4 Keys to Trade and Tariff Graphs
7/11/2020 Jacob Reed
1. How do domestic supply and demand determine price without trade?
To understand the ins and outs of trade and tariff graphs, you first need to have a firm grasp on the basics of supply and demand. Assuming you have that, we are ready to begin.
Let’s use the oil market as an example and start with an economy that does not trade oil with other countries. That means the equilibrium price (Pe) and quantity (Qe) for oil within the country will be determined by the intersection between domestic (as opposed to foreign or worldwide) supply (DS) and domestic demand (DD).
As you may have already learned, when the market reaches equilibrium consumer surplus will be the triangle above the price up to the demand curve and the producer surplus will be the triangle below the price down to the supply curve.
2. How is the world price determined and how does it impact the domestic market?
Internationally the price of oil will be determined by the international supply and demand for oil. Since the international market is so much larger than the domestic market, domestic consumers and domestic producers will not be able to impact the international price. As a result, the international price creates a perfectly elastic world supply curve (Ws) at the world price (Pw). If this country trades oil with other countries, consumers will be able to purchase all the oil they want at the world price and producers will be able to sell all the oil they want at the world price.
If the world price is lower than the domestic equilibrium price (as it is in our example), producers will not produce Qe. They will lower production to the quantity where the domestic supply intersects the world price (Q1). Also, consumers will increase their consumption of oil and will purchase the quantity where the domestic demand intersects the world price (Q2). Since only Q1 will be produced but Q2 will be consumed, the difference (Q2-Q1) will be imported.
Due to the lower world price, producer surplus decreases. It is found in the triangle from the world price down to the domestic supply curve. Consumer surplus increases dramatically; by much more than the amount of producer surplus lost. It is found in the triangle from the world price to where it intersects the domestic demand curve up to the domestic demand. As a result of the imported consumption, total economic surplus (consumer surplus + producer surplus) within this market increases.
3. How will a tariff impact a market?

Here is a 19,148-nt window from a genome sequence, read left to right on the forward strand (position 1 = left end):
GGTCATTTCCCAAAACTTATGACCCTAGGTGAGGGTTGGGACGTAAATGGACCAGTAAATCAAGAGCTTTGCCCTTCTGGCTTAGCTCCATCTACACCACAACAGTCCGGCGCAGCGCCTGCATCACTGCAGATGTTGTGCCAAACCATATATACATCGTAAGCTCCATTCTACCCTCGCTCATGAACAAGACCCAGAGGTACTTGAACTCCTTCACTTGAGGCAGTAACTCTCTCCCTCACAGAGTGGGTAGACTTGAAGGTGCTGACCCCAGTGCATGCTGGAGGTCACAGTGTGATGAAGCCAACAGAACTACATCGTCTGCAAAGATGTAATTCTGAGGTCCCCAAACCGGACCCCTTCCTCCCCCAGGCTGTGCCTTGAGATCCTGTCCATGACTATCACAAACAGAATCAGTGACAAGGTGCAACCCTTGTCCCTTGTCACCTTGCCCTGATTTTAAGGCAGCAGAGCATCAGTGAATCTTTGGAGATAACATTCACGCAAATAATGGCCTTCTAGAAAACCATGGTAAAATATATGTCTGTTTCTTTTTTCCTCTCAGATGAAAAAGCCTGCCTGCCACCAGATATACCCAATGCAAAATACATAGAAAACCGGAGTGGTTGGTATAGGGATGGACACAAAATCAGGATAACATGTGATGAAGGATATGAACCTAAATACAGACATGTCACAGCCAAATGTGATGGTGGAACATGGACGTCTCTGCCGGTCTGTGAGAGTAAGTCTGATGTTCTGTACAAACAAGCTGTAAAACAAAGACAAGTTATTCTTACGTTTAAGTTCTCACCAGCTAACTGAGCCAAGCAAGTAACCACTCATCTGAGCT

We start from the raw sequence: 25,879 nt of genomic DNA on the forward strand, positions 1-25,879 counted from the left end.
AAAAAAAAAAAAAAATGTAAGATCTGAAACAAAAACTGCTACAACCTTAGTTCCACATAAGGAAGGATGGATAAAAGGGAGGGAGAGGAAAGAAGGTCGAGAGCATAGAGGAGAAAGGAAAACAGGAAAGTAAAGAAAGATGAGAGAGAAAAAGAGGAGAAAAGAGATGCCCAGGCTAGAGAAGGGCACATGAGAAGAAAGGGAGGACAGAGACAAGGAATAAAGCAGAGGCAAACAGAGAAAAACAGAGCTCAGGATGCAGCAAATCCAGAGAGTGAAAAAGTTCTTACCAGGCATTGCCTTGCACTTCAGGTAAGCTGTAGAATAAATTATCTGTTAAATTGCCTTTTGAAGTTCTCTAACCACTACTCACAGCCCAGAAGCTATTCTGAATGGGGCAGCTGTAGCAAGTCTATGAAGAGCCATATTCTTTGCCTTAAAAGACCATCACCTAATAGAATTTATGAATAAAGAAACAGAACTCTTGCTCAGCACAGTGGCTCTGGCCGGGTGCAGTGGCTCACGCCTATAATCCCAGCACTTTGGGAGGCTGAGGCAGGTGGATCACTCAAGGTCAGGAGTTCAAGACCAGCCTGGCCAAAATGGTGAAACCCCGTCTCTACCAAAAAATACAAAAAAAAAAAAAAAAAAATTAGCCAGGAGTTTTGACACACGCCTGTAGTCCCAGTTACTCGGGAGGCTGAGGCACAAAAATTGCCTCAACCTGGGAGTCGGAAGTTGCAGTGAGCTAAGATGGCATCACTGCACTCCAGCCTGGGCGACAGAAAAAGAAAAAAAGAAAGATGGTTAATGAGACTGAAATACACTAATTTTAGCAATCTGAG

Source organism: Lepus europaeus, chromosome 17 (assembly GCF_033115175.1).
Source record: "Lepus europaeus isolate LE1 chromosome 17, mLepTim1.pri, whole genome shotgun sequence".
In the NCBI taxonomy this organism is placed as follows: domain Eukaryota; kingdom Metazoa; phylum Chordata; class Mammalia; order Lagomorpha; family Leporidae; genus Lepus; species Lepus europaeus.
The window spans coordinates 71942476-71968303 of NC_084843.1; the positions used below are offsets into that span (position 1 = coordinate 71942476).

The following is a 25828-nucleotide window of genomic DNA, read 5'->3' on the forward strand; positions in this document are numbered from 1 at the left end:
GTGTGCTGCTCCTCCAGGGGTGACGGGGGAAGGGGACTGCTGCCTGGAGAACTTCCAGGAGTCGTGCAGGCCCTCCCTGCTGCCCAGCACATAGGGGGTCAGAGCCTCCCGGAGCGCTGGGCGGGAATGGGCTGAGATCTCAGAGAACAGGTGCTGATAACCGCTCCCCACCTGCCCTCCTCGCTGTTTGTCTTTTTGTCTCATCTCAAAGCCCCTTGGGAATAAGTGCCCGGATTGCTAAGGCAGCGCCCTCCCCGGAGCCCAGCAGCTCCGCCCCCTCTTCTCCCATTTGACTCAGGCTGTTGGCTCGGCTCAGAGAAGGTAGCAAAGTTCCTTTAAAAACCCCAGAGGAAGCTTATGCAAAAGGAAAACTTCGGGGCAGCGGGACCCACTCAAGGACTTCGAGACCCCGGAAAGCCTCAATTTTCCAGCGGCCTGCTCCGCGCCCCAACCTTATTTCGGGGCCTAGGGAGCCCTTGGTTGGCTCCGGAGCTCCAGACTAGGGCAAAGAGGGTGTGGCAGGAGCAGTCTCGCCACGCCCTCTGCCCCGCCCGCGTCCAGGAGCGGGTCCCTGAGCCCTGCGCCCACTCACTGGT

As you can see, consumers of oil in this example would greatly benefit as a result of this economy opening up to trade and allowing oil to be bought and sold at the world price. But oil producers and the employees of oil producers will be hurt. Oil industry workers will have fewer jobs and oil producers will most certainly have lower profits. As a result, the country may impose a tariff (a tax on an import) on oil to help (protect) the domestic oil industry.
If a tariff is imposed, the new price will be the world price plus the tariff (Pw + tariff). This shifts the world supply upward by the amount of the tariff; making the new world supply Ws + tariff.
At this new higher world price (thanks to the tariff) domestic producers will produce higher quantities. That is because domestic producers do not have to pay the tariff, but they do get to charge the new higher price. So, domestic production will increase to Q3 (from Q1). Also, at the new higher price, consumers will demand fewer barrels of oil so consumption will decrease from Q2 to Q4. This economy will still import oil but will import fewer barrels (Q4-Q3 instead of Q2-Q1).
4. How does a tariff impact efficiency?
The tariff will increase producer surplus and will bring in tax revenue for the government (perhaps to produce public goods) but consumers will have to pay a higher price and their consumer surplus will be reduced. The tariff will also create deadweight loss. A tariff is not considered efficient as a result.
Note: Import quotas have a similar impact on a domestic market as tariffs do. Trade quotas establish a quantity or monetary limit on the amount of a good that can be imported. They help the domestic industry, but they create deadweight loss and hit consumers with higher prices in much the same way tariffs do.